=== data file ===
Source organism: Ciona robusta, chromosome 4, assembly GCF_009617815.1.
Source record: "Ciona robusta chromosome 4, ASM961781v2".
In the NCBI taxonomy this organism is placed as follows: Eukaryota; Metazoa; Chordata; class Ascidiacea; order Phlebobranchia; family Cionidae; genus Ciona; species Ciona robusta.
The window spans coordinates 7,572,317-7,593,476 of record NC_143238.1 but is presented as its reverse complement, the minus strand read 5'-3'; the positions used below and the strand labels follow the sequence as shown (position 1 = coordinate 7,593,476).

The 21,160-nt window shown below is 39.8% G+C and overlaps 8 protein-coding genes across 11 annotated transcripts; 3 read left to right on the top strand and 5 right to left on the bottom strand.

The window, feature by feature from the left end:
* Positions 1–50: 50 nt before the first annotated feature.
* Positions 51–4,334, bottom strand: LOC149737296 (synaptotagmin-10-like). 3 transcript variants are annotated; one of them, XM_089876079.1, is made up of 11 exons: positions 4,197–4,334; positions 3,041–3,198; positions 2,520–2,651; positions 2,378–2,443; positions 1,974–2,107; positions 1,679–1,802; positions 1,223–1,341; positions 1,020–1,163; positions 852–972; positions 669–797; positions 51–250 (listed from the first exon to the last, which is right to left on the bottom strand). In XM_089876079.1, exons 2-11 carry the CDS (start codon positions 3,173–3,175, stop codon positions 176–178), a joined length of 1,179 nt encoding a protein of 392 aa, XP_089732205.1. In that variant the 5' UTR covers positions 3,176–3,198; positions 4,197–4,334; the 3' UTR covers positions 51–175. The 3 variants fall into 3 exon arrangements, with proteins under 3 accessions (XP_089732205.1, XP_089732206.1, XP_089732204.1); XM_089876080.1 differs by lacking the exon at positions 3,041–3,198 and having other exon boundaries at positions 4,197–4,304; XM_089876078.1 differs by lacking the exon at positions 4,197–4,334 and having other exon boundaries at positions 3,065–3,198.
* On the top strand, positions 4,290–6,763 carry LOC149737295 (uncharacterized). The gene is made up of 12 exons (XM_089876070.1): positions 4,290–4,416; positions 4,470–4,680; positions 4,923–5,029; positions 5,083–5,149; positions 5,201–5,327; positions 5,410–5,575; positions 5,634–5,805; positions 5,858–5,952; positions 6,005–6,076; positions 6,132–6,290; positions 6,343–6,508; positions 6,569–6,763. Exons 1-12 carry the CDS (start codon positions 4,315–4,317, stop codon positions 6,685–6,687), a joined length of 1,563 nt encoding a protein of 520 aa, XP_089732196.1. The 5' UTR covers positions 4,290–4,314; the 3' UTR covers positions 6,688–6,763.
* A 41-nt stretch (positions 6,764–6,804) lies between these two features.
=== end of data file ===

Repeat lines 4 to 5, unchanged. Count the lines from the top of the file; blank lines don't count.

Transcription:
The window spans coordinates 7,572,317-7,593,476 of record NC_143238.1 but is presented as its reverse complement, the minus strand read 5'-3'; the positions used below and the strand labels follow the sequence as shown (position 1 = coordinate 7,593,476).

The 21,160-nt window shown below is 39.8% G+C and overlaps 8 protein-coding genes across 11 annotated transcripts; 3 read left to right on the top strand and 5 right to left on the bottom strand.